Behavioural responses of eel (Anguilla anguilla) approaching a large pumping station with trash rack using an acoustic camera (DIDSON)

Research output: Contribution to journalArticleAcademicpeer-review

1 Citation (Scopus)

Abstract

European eel, Anguilla anguilla L., migrating to the sea encounter many man-made structures that can hamper and delay migration or induce mortality. Studying smallscale behavioural movements in front of these man-made structures could provide insight in further mitigating adverse effects. The behaviour of eel approaching a trash rack in front of a large pumping station was investigated using a dual-frequency identification sonar (DIDSON). Eels approaching the trash rack swam through the rack (40.5%) but also showed turning behaviour at (44.7%) or in front of the rack (14.7%). Eels approaching the rack had varying body positions, predominantly head or tail first, but also curled up into a ball or drifted sideways. After turning in front or at the trash rack, eels showed upstream and downwards swimming towards the canal bottom. The results suggest a stepwise response to potential cues, when firstly the body position is changed in such a way that secondly, later on, enhances eventual fast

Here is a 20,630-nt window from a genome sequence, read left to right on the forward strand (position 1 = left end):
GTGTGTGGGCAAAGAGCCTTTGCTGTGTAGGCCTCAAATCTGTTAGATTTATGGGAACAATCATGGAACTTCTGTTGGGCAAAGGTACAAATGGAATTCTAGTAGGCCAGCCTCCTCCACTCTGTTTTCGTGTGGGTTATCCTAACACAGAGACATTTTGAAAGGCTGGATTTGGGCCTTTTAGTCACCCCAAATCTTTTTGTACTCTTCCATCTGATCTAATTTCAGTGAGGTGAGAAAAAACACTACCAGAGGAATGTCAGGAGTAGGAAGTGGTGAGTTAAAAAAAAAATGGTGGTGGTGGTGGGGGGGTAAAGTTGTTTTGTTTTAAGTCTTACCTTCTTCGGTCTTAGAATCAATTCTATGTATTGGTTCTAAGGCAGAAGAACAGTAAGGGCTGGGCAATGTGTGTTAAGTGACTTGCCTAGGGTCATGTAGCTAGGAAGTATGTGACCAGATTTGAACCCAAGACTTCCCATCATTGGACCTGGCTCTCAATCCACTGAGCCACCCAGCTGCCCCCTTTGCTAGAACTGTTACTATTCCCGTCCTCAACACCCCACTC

upstream escapement when perceived necessary. Implications for management of these behavioural observations are discussed.
Original languageEnglish
Number of pages8
JournalFisheries Management and Ecology
DOIs
Publication statusE-pub ahead of print - 5 Apr 2020

Keywords

  • conservation
  • Fish behaviour
  • fish migration
  • imaging sonar
  • migration barriers

Fingerprint Dive into the research topics of 'Behavioural responses of eel (Anguilla anguilla) approaching a large pumping station with trash rack using an acoustic camera (DIDSON)'. Together they form a unique fingerprint.

  • Cite this